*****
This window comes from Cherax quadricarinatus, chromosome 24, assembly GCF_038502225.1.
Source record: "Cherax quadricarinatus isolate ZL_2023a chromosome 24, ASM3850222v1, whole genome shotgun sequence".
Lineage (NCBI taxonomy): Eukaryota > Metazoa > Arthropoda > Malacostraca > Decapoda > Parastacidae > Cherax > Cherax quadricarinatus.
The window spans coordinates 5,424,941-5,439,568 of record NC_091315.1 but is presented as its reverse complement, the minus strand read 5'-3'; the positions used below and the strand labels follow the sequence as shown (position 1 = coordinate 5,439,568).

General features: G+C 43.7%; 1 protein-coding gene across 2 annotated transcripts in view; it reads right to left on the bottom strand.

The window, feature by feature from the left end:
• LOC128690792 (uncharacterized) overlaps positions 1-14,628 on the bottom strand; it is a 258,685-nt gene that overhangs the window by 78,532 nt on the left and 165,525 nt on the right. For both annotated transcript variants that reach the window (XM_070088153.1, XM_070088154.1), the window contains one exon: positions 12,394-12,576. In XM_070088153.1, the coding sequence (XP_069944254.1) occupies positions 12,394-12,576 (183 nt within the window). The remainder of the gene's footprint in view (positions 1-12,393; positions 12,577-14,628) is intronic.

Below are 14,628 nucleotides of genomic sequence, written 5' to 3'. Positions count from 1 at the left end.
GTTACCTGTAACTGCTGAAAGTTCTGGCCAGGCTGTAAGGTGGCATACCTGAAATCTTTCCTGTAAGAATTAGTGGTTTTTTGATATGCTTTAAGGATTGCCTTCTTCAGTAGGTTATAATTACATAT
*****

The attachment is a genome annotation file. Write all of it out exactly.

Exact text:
This window comes from Cherax quadricarinatus, chromosome 24, assembly GCF_038502225.1.
Source record: "Cherax quadricarinatus isolate ZL_2023a chromosome 24, ASM3850222v1, whole genome shotgun sequence".
Lineage (NCBI taxonomy): Eukaryota > Metazoa > Arthropoda > Malacostraca > Decapoda > Parastacidae > Cherax > Cherax quadricarinatus.
The window spans coordinates 5,424,941-5,439,568 of record NC_091315.1 but is presented as its reverse complement, the minus strand read 5'-3'; the positions used below and the strand labels follow the sequence as shown (position 1 = coordinate 5,439,568).

General features: G+C 43.7%; 1 protein-coding gene across 2 annotated transcripts in view; it reads right to left on the bottom strand.

The window, feature by feature from the left end:
• LOC128690792 (uncharacterized) overlaps positions 1-14,628 on the bottom strand; it is a 258,685-nt gene that overhangs the window by 78,532 nt on the left and 165,525 nt on the right. For both annotated transcript variants that reach the window (XM_070088153.1, XM_070088154.1), the window contains one exon: positions 12,394-12,576. In XM_070088153.1, the coding sequence (XP_069944254.1) occupies positions 12,394-12,576 (183 nt within the window). The remainder of the gene's footprint in view (positions 1-12,393; positions 12,577-14,628) is intronic.

Below are 14,628 nucleotides of genomic sequence, written 5' to 3'. Positions count from 1 at the left end.
GTTACCTGTAACTGCTGAAAGTTCTGGCCAGGCTGTAAGGTGGCATACCTGAAATCTTTCCTGTAAGAATTAGTGGTTTTTTGATATGCTTTAAGGATTGCCTTCTTCAGTAGGTTATAATTACATAT